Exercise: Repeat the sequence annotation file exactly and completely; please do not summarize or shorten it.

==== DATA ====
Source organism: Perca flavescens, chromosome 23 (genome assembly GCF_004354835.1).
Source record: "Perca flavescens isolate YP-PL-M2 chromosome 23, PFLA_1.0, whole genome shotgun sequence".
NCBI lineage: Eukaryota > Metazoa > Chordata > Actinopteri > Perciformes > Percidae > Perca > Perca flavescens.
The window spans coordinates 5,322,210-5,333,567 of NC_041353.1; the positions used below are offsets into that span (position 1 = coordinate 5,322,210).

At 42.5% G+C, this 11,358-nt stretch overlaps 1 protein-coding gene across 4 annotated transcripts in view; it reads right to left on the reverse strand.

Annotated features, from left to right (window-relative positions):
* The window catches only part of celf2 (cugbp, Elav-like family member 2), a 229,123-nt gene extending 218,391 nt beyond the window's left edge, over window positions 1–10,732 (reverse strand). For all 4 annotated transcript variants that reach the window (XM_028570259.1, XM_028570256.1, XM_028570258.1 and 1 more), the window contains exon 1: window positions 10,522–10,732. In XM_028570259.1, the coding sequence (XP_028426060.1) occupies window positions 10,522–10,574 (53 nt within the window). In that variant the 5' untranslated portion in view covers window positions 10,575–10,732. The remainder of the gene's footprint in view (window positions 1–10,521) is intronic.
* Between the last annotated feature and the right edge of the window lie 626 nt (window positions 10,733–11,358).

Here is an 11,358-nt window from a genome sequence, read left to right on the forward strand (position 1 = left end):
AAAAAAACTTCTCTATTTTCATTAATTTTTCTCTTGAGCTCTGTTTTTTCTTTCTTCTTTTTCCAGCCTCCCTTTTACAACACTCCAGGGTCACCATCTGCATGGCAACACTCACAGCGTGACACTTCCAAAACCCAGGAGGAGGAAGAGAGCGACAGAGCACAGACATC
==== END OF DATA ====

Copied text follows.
Source organism: Perca flavescens, chromosome 23 (genome assembly GCF_004354835.1).
Source record: "Perca flavescens isolate YP-PL-M2 chromosome 23, PFLA_1.0, whole genome shotgun sequence".
NCBI lineage: Eukaryota > Metazoa > Chordata > Actinopteri > Perciformes > Percidae > Perca > Perca flavescens.
The window spans coordinates 5,322,210-5,333,567 of NC_041353.1; the positions used below are offsets into that span (position 1 = coordinate 5,322,210).

At 42.5% G+C, this 11,358-nt stretch overlaps 1 protein-coding gene across 4 annotated transcripts in view; it reads right to left on the reverse strand.

Annotated features, from left to right (window-relative positions):
* The window catches only part of celf2 (cugbp, Elav-like family member 2), a 229,123-nt gene extending 218,391 nt beyond the window's left edge, over window positions 1–10,732 (reverse strand). For all 4 annotated transcript variants that reach the window (XM_028570259.1, XM_028570256.1, XM_028570258.1 and 1 more), the window contains exon 1: window positions 10,522–10,732. In XM_028570259.1, the coding sequence (XP_028426060.1) occupies window positions 10,522–10,574 (53 nt within the window). In that variant the 5' untranslated portion in view covers window positions 10,575–10,732. The remainder of the gene's footprint in view (window positions 1–10,521) is intronic.
* Between the last annotated feature and the right edge of the window lie 626 nt (window positions 10,733–11,358).

Here is an 11,358-nt window from a genome sequence, read left to right on the forward strand (position 1 = left end):
AAAAAAACTTCTCTATTTTCATTAATTTTTCTCTTGAGCTCTGTTTTTTCTTTCTTCTTTTTCCAGCCTCCCTTTTACAACACTCCAGGGTCACCATCTGCATGGCAACACTCACAGCGTGACACTTCCAAAACCCAGGAGGAGGAAGAGAGCGACAGAGCACAGACATC